Provezza lay down the early marker at TP52 World Champs

Winners of two of the season’s three regattas so far, 2023’s circuit leaders Ergin Imré’s Turkish flagged Provezza made the strongest start to the Rolex TP52 World Championship today in Barcelona where three races were sailed in a light to moderate SSW’ly breeze.

tp52 worlds

After missing two days because of insufficient breezes as the worlds finally got under way Provezza once more showed the high level of consistency which is becoming their 2023 hallmark, returning 5,3,1 for the day to lead the 10 boat fleet by two points ahead of Tony Langley’s British flagged Gladiator whilst Andy Soriano’s Alegre lie third, just one point behind their second placed compatriots.

In the light breezes and flat water the speeds in this very closely matched, highly optimised TP52 fleet are very, very close. And so, just as was predicted before the championship by many of the afterguards, positions changes were all about by only small metres gained and lost around the three windward-leeward courses.

Defending world champions Quantum Racing powered by American Magic, welcoming back talisman Terry Hutchinson for the week as tactician in their new, ‘young blood’ lineup, started modestly with a ninth but showed encouraging signs in race 2 where they fought back for a fourth. But they were fouled in the third race which dropped them from a potential fourth or fifth to a seventh placed finish which sees them lying eighth overall.

And winners of the Royal Cup in Menorca last month, double world champions Platoon made a positive opening by winning the first race. After a fifth they led the event after two races but then two successive penalties for rules infringements, resulted in a ninth and Harm Müller-Spreer’s team drop to fourth, six points off Provezza’s leading aggregate.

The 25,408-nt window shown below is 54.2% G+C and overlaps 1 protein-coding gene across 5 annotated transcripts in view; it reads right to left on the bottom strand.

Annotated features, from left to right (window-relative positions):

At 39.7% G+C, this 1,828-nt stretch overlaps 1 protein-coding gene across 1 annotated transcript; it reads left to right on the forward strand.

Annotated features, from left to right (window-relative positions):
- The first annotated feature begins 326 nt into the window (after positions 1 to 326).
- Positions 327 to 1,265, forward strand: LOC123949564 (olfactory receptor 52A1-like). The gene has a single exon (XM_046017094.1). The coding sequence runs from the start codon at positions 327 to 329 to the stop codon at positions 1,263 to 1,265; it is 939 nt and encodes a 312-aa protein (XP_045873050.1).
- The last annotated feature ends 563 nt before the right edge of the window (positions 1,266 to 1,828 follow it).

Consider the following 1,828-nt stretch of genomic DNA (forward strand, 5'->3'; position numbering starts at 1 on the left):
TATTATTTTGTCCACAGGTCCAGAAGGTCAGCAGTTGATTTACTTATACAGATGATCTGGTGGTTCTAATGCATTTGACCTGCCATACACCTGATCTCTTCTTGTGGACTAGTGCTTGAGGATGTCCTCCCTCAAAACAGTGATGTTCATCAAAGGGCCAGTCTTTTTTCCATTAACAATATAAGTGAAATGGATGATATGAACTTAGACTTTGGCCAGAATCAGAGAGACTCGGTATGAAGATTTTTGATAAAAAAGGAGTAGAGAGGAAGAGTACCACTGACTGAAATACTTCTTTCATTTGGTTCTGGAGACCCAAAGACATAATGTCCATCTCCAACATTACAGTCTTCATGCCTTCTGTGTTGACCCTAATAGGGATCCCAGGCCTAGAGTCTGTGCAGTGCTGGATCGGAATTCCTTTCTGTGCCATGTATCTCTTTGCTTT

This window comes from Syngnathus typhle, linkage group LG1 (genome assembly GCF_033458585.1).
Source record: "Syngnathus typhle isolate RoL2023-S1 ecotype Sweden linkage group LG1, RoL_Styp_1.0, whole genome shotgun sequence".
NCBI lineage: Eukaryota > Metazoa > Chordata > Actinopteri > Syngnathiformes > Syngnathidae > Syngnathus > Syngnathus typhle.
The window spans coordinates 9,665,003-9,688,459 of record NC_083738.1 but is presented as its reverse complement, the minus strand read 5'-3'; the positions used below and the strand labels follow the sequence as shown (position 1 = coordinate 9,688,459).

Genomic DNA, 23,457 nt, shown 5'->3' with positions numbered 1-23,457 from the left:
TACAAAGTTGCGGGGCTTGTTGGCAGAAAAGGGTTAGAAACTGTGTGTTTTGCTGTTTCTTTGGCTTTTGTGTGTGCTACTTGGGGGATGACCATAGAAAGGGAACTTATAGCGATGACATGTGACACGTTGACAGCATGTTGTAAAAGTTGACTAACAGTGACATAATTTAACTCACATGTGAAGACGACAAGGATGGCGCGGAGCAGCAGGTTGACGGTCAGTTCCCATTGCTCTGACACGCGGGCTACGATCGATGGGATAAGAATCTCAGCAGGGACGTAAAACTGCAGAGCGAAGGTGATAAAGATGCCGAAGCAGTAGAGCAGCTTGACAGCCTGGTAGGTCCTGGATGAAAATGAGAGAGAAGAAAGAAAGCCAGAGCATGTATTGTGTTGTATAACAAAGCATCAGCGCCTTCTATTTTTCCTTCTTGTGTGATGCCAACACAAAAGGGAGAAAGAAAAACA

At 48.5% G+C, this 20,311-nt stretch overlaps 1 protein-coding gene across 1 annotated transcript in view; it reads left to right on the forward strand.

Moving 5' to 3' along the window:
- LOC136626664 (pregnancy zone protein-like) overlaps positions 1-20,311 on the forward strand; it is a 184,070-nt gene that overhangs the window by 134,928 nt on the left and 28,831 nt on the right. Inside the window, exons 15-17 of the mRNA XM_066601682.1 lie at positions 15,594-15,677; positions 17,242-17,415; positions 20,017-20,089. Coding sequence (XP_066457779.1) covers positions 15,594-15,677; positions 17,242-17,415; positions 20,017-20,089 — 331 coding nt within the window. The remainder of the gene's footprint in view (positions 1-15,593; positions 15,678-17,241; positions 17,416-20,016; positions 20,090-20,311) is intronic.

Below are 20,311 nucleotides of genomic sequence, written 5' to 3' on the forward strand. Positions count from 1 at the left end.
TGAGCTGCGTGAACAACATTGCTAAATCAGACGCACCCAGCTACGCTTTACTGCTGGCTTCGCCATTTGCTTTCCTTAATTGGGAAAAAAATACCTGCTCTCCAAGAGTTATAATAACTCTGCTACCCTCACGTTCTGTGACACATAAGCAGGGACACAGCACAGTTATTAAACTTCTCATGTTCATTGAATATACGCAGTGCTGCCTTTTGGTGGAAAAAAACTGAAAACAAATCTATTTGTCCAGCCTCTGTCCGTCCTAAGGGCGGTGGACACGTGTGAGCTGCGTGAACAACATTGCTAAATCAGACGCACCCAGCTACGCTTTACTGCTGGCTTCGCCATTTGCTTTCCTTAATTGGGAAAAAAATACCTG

The first race started in around 8 to 10 knots. The fleet was bunched toward the top half of the line with Gladiator nailing the time and distance to start at the gun at the boat. Tony Langley’s team tacked almost immediately, signaling an intense desire to own the right hand side. While Vayu, which started to leeward of the fleet and held on starboard, held the early lead on the tracker, it was Gladiator and Platoon going 1-2 around the first mark, with Alegre in third and Vayu fourth. 

Halfway down the run Gladiator appeared to try a dummy jibe to shake a closing Platoon, which didn’t bite and just kept eating into the lead. At the bottom mark, Platoon had closed enough to force Gladiator to the unfavored offshore gate and the German boat took over the lead. From there Harm Muller-Spreer’s team extended away, rounding the final mark with a comfortable lead and cruising down the run with Gladiator, Alegre and Vayu all holding serve. There were a few changes in the minor placings. Provezza finished fifth in front of Sled. And Phoenix, which was ninth around the first two marks, moved up to seventh. Quantum Racing was eighth, Interlodge ninth and Alpha + 10th. 

Race 2

There was less consensus among the fleet as to the best place to start for Race 2. While Gladiator and Quantum Racing battled for the right side, the leaders at the top mark came out of the middle with Sled taking a commanding advantage at the first turn, followed by Phoenix and Provezza. Quantum Racing and Gladiator rounded in ninth and 10th. But there was still plenty of opportunity left as the breeze was a little more unsettled both in terms of direction and velocity.